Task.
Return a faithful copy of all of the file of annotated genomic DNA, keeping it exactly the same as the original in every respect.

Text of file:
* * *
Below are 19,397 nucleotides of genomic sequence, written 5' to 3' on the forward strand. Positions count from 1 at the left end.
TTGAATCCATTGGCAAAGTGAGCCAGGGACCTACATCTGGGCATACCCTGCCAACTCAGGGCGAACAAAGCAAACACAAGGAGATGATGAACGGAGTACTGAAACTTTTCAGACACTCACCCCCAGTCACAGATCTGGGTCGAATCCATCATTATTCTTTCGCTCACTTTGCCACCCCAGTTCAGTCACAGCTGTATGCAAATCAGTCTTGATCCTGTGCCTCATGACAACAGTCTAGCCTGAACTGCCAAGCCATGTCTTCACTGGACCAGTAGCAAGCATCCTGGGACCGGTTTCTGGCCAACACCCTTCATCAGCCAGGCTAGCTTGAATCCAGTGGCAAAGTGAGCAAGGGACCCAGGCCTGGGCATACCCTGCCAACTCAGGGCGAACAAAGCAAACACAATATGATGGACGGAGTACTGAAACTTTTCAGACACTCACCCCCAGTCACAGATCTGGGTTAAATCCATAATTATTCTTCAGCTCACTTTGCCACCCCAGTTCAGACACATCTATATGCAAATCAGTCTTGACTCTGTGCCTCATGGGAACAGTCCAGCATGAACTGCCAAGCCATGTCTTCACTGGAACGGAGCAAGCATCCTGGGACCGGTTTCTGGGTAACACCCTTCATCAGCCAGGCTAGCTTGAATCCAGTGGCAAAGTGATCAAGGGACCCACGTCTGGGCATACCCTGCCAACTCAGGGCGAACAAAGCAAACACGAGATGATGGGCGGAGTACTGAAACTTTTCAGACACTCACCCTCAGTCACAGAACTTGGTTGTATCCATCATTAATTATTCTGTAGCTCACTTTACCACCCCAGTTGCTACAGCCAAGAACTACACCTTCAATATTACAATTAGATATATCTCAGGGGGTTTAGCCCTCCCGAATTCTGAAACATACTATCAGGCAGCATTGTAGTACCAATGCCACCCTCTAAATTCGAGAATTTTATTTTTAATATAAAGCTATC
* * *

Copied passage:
Below are 19,397 nucleotides of genomic sequence, written 5' to 3' on the forward strand. Positions count from 1 at the left end.
TTGAATCCATTGGCAAAGTGAGCCAGGGACCTACATCTGGGCATACCCTGCCAACTCAGGGCGAACAAAGCAAACACAAGGAGATGATGAACGGAGTACTGAAACTTTTCAGACACTCACCCCCAGTCACAGATCTGGGTCGAATCCATCATTATTCTTTCGCTCACTTTGCCACCCCAGTTCAGTCACAGCTGTATGCAAATCAGTCTTGATCCTGTGCCTCATGACAACAGTCTAGCCTGAACTGCCAAGCCATGTCTTCACTGGACCAGTAGCAAGCATCCTGGGACCGGTTTCTGGCCAACACCCTTCATCAGCCAGGCTAGCTTGAATCCAGTGGCAAAGTGAGCAAGGGACCCAGGCCTGGGCATACCCTGCCAACTCAGGGCGAACAAAGCAAACACAATATGATGGACGGAGTACTGAAACTTTTCAGACACTCACCCCCAGTCACAGATCTGGGTTAAATCCATAATTATTCTTCAGCTCACTTTGCCACCCCAGTTCAGACACATCTATATGCAAATCAGTCTTGACTCTGTGCCTCATGGGAACAGTCCAGCATGAACTGCCAAGCCATGTCTTCACTGGAACGGAGCAAGCATCCTGGGACCGGTTTCTGGGTAACACCCTTCATCAGCCAGGCTAGCTTGAATCCAGTGGCAAAGTGATCAAGGGACCCACGTCTGGGCATACCCTGCCAACTCAGGGCGAACAAAGCAAACACGAGATGATGGGCGGAGTACTGAAACTTTTCAGACACTCACCCTCAGTCACAGAACTTGGTTGTATCCATCATTAATTATTCTGTAGCTCACTTTACCACCCCAGTTGCTACAGCCAAGAACTACACCTTCAATATTACAATTAGATATATCTCAGGGGGTTTAGCCCTCCCGAATTCTGAAACATACTATCAGGCAGCATTGTAGTACCAATGCCACCCTCTAAATTCGAGAATTTTATTTTTAATATAAAGCTATC